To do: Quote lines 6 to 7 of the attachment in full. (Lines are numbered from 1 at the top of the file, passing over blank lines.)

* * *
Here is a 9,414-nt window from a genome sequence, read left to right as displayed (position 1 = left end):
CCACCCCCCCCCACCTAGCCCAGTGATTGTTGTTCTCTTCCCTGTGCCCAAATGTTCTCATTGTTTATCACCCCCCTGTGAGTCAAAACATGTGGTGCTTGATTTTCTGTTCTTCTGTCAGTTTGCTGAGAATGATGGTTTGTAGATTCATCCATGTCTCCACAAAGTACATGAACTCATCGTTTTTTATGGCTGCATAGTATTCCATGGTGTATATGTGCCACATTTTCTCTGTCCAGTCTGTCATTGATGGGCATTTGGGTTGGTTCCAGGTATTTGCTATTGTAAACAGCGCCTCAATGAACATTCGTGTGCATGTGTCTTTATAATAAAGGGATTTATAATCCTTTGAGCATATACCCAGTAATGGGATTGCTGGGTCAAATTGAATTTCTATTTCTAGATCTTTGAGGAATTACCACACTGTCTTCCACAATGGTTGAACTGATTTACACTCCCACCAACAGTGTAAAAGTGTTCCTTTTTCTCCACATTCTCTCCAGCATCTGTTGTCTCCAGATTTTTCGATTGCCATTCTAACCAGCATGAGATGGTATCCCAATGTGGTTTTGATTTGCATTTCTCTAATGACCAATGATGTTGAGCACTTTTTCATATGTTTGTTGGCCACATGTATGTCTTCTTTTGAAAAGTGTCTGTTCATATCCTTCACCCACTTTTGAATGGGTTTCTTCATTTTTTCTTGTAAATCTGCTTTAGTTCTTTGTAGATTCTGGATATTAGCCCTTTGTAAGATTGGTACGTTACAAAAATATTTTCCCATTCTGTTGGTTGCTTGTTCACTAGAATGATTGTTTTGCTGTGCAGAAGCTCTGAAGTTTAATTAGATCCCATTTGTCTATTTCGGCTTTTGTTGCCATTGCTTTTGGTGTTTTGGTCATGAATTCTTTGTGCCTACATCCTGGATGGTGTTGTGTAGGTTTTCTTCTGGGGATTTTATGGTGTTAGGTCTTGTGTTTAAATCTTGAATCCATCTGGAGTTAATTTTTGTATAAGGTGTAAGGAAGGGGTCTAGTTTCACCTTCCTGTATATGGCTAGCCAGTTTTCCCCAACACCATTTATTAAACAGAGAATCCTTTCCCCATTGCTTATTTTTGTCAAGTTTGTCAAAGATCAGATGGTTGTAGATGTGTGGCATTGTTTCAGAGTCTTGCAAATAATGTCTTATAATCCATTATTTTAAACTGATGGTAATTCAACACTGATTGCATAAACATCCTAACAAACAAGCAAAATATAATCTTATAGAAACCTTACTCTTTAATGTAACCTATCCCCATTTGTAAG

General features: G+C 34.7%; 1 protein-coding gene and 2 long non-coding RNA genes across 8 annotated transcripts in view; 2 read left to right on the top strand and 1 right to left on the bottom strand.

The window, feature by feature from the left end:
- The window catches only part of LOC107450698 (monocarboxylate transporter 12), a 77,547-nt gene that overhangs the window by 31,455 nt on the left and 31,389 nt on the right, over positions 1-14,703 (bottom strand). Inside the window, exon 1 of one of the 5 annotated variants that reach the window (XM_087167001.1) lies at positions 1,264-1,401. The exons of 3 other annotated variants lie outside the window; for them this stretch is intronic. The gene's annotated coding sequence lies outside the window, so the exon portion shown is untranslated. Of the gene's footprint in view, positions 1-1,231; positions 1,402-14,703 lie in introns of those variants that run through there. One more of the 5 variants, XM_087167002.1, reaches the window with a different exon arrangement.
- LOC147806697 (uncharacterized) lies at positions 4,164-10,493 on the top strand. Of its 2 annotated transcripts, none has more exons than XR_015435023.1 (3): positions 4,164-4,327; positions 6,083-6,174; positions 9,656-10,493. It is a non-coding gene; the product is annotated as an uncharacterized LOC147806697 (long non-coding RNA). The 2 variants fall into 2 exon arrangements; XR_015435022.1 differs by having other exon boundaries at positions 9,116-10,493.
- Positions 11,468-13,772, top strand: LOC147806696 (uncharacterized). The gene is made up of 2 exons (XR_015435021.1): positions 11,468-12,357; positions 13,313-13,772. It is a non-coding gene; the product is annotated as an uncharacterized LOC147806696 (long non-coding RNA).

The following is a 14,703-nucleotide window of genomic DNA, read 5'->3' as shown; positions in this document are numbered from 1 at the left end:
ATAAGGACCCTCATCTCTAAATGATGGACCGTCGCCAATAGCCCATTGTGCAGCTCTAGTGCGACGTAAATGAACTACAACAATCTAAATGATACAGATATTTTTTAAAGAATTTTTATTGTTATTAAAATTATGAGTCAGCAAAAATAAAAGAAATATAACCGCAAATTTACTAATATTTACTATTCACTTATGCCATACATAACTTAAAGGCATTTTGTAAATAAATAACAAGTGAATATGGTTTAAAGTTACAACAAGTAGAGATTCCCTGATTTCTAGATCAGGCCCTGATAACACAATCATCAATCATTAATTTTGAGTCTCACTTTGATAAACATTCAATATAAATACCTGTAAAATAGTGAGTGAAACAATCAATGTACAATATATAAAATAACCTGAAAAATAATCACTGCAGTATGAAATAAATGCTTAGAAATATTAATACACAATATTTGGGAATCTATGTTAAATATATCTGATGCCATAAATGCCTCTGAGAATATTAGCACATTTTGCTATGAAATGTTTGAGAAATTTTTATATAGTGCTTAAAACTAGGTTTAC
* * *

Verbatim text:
- LOC147806697 (uncharacterized) lies at positions 4,164-10,493 on the top strand. Of its 2 annotated transcripts, none has more exons than XR_015435023.1 (3): positions 4,164-4,327; positions 6,083-6,174; positions 9,656-10,493. It is a non-coding gene; the product is annotated as an uncharacterized LOC147806697 (long non-coding RNA). The 2 variants fall into 2 exon arrangements; XR_015435022.1 differs by having other exon boundaries at positions 9,116-10,493.
- Positions 11,468-13,772, top strand: LOC147806696 (uncharacterized). The gene is made up of 2 exons (XR_015435021.1): positions 11,468-12,357; positions 13,313-13,772. It is a non-coding gene; the product is annotated as an uncharacterized LOC147806696 (long non-coding RNA).